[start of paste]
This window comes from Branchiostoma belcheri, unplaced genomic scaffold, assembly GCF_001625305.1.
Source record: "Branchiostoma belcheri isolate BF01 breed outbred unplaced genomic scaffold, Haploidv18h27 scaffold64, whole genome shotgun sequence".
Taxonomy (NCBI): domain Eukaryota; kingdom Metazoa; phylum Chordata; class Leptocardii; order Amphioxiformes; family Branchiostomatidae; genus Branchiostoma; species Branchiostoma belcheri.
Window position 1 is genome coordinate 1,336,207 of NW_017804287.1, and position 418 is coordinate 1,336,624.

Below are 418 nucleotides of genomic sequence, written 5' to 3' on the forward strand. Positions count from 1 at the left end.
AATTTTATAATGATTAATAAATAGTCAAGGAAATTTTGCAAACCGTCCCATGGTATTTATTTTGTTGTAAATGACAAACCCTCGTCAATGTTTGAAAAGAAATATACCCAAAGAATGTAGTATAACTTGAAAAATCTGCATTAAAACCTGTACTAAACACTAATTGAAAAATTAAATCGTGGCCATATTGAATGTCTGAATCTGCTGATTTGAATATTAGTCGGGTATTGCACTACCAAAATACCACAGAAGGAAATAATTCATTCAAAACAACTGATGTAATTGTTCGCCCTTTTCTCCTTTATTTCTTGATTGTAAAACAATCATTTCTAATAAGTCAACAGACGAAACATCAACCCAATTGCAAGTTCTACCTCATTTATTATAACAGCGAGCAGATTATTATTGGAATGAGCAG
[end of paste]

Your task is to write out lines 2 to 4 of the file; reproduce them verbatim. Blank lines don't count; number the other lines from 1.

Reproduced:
Source record: "Branchiostoma belcheri isolate BF01 breed outbred unplaced genomic scaffold, Haploidv18h27 scaffold64, whole genome shotgun sequence".
Taxonomy (NCBI): domain Eukaryota; kingdom Metazoa; phylum Chordata; class Leptocardii; order Amphioxiformes; family Branchiostomatidae; genus Branchiostoma; species Branchiostoma belcheri.
Window position 1 is genome coordinate 1,336,207 of NW_017804287.1, and position 418 is coordinate 1,336,624.